It was lucky, then, that Bertie was with us when my local psychiatrist couldn’t prescribe my usual medication to me. Throughout that time, my main companion was Bert. When my partner Jono was home, he would tend to me, feed me, listen to me and make me feel loved and seen and held. My wonderful parents were at the end of the phone, always. My friends checked in. Jono took the morning, bedtime and weekend shifts looking after me, but Bertie was there all day, every day, snout rested tenderly on my arm or my belly or my shoulder. He had no expectations of me, except that I would give him meals, treats, walks and snuggles. His basic needs were enough to make me feel needed and accountable, but they didn’t overwhelm me. 

Once I started taking my new antidepressants, I gradually started feeling able to live my life again. I started writing, I started seeing people, I started feeling joy again. I know my medication enables me to participate in my own existence, and I know, equally, that Bertie helps me heal. I rely on my little white pills to keep me stable, but I’m jolly pleased to have Bert around, too, because he absolutely helps soothe me.

Countless articles and studies from around the world attest to the health-enhancing effects of having a pet. They lower our blood pressure, reduce our production of cortisol and even help boost our immune system.

They make us less likely to suffer a heart attack, less prone to anxiety and better protected from loneliness. They also make us exercise more, in their simple requirement for walks. They contribute to our self-esteem, because being responsible for another living creature tends to bolster your sense of self-worth. They make us more sociable, because it’s almost impossible for a person to walk past a dog without saying something to their owner. Dogs force us to leave the house, which is a real gift to someone with depression, whose every instinct is to stay inside.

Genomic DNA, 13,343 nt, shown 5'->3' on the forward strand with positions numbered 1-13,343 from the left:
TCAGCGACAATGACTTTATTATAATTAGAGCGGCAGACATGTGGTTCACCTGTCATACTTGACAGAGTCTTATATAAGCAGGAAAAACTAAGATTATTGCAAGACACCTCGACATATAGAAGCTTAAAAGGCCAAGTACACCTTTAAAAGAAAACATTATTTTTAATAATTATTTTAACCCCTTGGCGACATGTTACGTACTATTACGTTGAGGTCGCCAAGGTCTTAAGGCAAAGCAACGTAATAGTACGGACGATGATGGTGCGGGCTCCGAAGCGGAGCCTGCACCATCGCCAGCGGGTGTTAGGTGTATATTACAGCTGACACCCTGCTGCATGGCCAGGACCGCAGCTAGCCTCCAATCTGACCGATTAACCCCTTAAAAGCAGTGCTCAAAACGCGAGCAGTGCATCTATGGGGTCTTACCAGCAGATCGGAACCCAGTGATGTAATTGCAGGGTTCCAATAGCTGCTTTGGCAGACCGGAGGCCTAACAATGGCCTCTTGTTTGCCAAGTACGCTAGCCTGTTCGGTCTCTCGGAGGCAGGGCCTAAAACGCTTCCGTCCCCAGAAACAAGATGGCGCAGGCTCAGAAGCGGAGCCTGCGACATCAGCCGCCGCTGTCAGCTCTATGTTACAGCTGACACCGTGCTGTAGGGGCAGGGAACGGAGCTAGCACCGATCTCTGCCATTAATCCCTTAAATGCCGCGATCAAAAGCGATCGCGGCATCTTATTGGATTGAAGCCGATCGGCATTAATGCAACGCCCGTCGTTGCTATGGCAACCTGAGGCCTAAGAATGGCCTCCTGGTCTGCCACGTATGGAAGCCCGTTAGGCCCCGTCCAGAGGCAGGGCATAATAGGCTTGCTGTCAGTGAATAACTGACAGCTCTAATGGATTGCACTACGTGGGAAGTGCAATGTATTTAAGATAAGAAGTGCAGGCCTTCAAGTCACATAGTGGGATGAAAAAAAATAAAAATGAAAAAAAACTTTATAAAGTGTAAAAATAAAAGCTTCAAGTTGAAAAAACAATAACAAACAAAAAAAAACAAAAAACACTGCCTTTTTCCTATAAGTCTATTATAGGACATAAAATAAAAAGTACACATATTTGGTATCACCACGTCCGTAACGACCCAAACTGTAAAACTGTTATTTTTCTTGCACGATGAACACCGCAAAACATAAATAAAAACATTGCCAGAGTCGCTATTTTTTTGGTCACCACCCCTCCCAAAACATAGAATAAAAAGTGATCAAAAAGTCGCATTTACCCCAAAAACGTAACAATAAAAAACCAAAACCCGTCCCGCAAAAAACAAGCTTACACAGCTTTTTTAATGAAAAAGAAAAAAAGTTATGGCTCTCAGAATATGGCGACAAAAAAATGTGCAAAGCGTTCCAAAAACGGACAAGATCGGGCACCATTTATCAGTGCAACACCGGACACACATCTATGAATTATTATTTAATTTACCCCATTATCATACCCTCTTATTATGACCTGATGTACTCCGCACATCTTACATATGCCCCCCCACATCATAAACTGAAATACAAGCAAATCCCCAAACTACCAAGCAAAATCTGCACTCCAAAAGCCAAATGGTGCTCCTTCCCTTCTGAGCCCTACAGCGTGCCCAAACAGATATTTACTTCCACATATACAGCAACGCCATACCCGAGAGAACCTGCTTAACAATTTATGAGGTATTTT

And then there’s the love. Having a pet is an invitation to love and be loved, without judgment, conflict, or complication.

It’s a simple, innocent love. It can be the most wonderfully healing thing for a person who lives with depression. Love is not a cure, but it’s a pretty powerful remedy for someone who has most likely lost the ability to show love for herself.

Depression tricks you into thinking you’re worthless, but a dog will always see your worth. They will love you, even if you’re absolutely no fun to be around for a while. Even when you cry or stare blankly at the television or think unkind things about yourself. And the act of loving a fluffy little being is restorative, too. It can remind you what you’re capable of, and how warm it feels to care.

I love Bert fiercely and consistently, even when I’m down. He is a small, stout mascot for my recovery, gently urging me to find a way to get better. My doting on him is one of the most reliable constants in my life, no matter what emotional turmoil I’m in. His presence is a gift and a tonic and I simply wouldn’t do without him.

Good Dog: Celebrating dogs who change, and sometimes even save, our lives by Kate Leaver is out now (HarperCollins)